Frequently Asked Questions
Is Research Safe?
– Clinical research has inherent risks and potential benefits. By phase II, researchers may have some initial idea of what type of adverse events patients are seeing. The more patients that enroll in research studies give a better idea of what type of adverse events may be seen with a particular medication. It is important to note that Pharma companies are required to report all adverse and serious adverse events to the FDA, no matter how few patients actually had the event. Prior to participating in a clinical research study, your doctor will go over, in detail the potential risks involved.
How does the placebo thing work?
– Many trials are placebo controlled meaning the drug is getting tested against a “sugar pill”. A patient in a placebo controlled trial certainly has a possibility of getting placebo but generally has more possibility of getting drug. Important to note that patients in clinical trials are followed more closely than regular patients. Patients that are not doing well in a trial on placebo will often be switched to the study medication.
What if I’m not doing well?
– Patients in clinical trials are followed more closely than regular patients. Those who are not doing well in a trial on placebo will often be switched to the study medication. Those who are not doing well on the study drug may be dose escalated or often discontinue the clinical trial.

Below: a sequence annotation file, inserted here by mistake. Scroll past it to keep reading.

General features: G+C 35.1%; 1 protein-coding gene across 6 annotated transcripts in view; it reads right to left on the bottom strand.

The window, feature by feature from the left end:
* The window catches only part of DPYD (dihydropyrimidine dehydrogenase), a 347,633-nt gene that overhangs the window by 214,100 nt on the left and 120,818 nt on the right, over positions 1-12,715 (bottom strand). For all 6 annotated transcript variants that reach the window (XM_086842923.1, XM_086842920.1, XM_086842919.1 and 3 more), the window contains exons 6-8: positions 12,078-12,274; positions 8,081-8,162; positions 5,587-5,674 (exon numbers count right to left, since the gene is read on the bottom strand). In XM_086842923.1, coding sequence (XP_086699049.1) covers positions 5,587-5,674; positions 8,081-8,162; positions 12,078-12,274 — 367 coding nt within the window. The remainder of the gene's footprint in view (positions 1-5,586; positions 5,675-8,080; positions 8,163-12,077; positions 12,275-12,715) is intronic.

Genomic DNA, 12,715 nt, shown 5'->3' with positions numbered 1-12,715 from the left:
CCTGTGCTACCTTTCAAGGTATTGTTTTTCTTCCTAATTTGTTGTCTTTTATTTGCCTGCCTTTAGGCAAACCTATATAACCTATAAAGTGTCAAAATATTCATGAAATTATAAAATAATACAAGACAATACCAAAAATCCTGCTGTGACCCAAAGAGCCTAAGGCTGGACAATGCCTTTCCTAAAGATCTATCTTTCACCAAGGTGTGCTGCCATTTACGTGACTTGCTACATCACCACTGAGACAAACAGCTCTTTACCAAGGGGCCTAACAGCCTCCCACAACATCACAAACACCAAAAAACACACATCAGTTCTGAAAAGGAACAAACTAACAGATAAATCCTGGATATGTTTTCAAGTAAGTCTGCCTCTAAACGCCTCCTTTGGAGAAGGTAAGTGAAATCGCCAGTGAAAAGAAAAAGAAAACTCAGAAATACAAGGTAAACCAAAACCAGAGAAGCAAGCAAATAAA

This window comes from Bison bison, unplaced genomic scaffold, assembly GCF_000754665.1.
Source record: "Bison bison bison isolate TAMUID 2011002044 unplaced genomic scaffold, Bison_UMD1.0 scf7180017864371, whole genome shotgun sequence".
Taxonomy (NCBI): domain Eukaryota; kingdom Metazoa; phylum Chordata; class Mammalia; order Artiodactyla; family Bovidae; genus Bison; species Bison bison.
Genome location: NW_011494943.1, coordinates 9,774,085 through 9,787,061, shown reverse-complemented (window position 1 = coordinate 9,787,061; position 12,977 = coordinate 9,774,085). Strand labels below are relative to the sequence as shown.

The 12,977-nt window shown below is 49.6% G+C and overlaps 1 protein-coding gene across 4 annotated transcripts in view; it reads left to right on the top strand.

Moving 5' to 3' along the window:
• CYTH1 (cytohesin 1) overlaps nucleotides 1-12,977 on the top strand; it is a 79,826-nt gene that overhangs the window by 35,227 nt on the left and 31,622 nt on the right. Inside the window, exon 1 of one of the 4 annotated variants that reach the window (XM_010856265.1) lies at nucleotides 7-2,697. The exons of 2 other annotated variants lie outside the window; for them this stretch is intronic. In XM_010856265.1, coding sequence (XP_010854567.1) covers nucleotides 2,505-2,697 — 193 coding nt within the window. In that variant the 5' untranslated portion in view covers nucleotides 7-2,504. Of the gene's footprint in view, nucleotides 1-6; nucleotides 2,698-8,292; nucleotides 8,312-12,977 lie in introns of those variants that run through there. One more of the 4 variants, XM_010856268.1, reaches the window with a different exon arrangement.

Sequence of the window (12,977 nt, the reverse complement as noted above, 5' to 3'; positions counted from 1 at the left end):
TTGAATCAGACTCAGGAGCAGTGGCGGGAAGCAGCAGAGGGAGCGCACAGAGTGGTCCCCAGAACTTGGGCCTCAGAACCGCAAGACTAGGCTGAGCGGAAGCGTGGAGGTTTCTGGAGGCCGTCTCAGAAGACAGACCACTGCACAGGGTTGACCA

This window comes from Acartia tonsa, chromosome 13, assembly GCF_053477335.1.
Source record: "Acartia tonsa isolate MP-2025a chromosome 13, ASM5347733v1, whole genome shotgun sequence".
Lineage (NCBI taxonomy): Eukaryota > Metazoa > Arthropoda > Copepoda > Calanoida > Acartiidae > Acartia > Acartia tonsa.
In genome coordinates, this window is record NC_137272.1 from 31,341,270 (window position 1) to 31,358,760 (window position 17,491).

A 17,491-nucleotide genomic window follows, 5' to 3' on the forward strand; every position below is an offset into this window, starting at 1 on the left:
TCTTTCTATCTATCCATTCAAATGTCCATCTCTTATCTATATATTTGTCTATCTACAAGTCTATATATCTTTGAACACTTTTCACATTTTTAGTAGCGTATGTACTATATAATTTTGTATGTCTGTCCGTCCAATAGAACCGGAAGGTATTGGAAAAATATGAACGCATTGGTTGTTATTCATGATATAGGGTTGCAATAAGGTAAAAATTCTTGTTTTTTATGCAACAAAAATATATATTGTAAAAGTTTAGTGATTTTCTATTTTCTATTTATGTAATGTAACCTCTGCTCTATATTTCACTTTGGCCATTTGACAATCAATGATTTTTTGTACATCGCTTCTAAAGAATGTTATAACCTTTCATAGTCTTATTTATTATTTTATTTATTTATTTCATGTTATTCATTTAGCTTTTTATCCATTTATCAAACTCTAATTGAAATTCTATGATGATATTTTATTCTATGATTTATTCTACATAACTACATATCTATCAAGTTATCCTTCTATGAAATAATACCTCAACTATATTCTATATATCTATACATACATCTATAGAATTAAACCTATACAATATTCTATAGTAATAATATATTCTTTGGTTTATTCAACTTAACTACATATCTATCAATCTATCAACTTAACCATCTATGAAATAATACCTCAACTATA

Will I still see my current Doctor?
– Only if your current doctor is an investigator on the study for which you are a candidate. Otherwise, your research team will be in close communication with your current doctor to aid in an easy transition once the study is complete.
Who pays for everything?
– Many clinical trials are funded by pharmaceutical companies. Though the Pharma industry funds the studies, they are carried out by other groups to maintain fair balance. The US FDA oversees and regulates all studies involving human subjects.
Do I have to have insurance / does insurance get billed?
– While participating in a Pharma sponsored clinical trial all visits, study related procedures, and study related therapy are paid for by the Pharma sponsor. A patients insurance should never be billed for study related visits. In the event a patient has a second diagnosis, not part of the study, the patient or their insurance will be responsible for those visits.
Will I get paid to participate?
– No, you will not be paid to participate, however you may be reimbursed for your time, travel etc.
How much time will it take?
– This depends on the study. Some studies require a short visit every week while others require a longer visit every month. Study visits may last 15 minutes or as long as several hours